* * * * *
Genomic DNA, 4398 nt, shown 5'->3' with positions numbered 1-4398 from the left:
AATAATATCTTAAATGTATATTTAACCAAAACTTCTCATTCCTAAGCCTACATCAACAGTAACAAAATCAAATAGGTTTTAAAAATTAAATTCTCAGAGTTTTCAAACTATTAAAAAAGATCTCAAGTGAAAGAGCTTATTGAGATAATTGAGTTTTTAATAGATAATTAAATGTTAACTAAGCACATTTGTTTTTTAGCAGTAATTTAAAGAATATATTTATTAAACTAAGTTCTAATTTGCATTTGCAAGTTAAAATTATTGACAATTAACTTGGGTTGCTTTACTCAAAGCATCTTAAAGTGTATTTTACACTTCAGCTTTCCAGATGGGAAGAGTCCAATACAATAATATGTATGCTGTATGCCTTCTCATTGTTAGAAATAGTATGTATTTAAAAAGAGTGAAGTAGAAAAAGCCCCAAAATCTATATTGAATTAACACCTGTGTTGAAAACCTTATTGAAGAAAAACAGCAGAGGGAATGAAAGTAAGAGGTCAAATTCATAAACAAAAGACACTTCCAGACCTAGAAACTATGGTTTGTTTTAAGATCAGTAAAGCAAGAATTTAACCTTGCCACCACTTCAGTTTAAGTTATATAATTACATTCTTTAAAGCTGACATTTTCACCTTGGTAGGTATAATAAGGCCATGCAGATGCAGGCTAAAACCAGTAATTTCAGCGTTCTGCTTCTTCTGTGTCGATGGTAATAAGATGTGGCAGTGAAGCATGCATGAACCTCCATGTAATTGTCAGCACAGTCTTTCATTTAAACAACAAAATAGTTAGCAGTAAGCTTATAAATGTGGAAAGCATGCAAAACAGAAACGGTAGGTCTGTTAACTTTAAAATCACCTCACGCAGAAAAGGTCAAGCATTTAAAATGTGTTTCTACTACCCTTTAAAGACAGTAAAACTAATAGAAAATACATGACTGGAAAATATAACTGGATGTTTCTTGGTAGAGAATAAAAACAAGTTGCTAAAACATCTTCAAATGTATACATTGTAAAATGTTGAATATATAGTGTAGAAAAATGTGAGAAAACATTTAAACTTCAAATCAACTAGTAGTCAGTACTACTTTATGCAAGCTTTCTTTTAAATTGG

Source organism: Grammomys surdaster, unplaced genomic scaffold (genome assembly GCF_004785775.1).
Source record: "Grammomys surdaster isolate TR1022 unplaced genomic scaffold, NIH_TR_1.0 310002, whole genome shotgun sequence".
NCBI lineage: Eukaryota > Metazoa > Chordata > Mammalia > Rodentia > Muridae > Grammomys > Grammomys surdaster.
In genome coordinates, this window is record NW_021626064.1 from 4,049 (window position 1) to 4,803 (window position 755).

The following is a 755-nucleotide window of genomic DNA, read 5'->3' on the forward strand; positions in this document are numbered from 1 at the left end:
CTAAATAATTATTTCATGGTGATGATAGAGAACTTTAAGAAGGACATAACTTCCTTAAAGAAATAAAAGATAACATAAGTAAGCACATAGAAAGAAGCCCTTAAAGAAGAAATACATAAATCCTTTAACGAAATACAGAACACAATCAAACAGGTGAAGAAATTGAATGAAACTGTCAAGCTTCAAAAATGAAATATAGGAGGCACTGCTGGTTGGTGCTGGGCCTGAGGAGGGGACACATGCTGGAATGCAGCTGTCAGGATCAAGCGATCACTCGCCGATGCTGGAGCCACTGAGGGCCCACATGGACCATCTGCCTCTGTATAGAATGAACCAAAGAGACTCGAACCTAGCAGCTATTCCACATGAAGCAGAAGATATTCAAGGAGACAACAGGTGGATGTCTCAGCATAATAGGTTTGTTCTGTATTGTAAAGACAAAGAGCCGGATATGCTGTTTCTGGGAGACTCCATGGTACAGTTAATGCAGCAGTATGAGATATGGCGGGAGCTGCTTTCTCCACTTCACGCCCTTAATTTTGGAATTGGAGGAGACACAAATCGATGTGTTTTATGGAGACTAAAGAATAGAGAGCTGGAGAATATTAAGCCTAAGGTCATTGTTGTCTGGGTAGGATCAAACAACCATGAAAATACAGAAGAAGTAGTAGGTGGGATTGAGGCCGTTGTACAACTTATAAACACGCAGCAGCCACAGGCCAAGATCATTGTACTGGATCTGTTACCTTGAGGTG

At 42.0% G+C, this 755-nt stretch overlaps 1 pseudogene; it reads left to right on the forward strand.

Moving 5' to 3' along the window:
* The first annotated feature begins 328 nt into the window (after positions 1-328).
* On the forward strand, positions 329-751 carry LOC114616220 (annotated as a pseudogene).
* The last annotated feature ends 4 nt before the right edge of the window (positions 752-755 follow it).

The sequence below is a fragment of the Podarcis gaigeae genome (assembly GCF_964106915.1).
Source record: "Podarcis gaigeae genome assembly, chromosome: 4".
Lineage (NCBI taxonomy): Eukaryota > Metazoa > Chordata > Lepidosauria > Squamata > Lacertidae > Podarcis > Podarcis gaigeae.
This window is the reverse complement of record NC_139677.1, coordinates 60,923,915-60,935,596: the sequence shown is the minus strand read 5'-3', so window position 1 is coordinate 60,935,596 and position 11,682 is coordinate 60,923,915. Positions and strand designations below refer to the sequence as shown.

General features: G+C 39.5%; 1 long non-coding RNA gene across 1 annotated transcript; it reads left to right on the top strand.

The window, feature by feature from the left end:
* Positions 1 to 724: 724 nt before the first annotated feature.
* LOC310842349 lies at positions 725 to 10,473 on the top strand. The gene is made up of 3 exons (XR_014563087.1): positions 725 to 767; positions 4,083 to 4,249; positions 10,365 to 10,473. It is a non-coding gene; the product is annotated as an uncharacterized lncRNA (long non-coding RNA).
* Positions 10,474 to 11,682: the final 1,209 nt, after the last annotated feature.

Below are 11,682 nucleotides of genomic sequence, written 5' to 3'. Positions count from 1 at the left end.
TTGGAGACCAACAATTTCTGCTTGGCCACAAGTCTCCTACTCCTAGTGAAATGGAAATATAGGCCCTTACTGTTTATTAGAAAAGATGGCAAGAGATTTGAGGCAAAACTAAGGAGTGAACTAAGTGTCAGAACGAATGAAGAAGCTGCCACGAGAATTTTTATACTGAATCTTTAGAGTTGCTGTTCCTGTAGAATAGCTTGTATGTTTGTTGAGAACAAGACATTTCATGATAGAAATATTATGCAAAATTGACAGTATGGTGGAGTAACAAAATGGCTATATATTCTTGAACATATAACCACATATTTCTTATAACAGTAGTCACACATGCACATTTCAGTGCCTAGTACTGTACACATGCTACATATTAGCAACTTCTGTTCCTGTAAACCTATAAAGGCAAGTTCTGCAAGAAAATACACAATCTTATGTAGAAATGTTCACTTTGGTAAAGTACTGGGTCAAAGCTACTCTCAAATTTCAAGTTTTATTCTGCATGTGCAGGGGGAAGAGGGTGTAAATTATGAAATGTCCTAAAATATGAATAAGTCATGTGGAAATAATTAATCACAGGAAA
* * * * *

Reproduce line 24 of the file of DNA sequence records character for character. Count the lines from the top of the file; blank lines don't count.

TTGGAGACCAACAATTTCTGCTTGGCCACAAGTCTCCTACTCCTAGTGAAATGGAAATATAGGCCCTTACTGTTTATTAGAAAAGATGGCAAGAGATTTGAGGCAAAACTAAGGAGTGAACTAAGTGTCAGAACGAATGAAGAAGCTGCCACGAGAATTTTTATACTGAATCTTTAGAGTTGCTGTTCCTGTAGAATAGCTTGTATGTTTGTTGAGAACAAGACATTTCATGATAGAAATATTATGCAAAATTGACAGTATGGTGGAGTAACAAAATGGCTATATATTCTTGAACATATAACCACATATTTCTTATAACAGTAGTCACACATGCACATTTCAGTGCCTAGTACTGTACACATGCTACATATTAGCAACTTCTGTTCCTGTAAACCTATAAAGGCAAGTTCTGCAAGAAAATACACAATCTTATGTAGAAATGTTCACTTTGGTAAAGTACTGGGTCAAAGCTACTCTCAAATTTCAAGTTTTATTCTGCATGTGCAGGGGGAAGAGGGTGTAAATTATGAAATGTCCTAAAATATGAATAAGTCATGTGGAAATAATTAATCACAGGAAA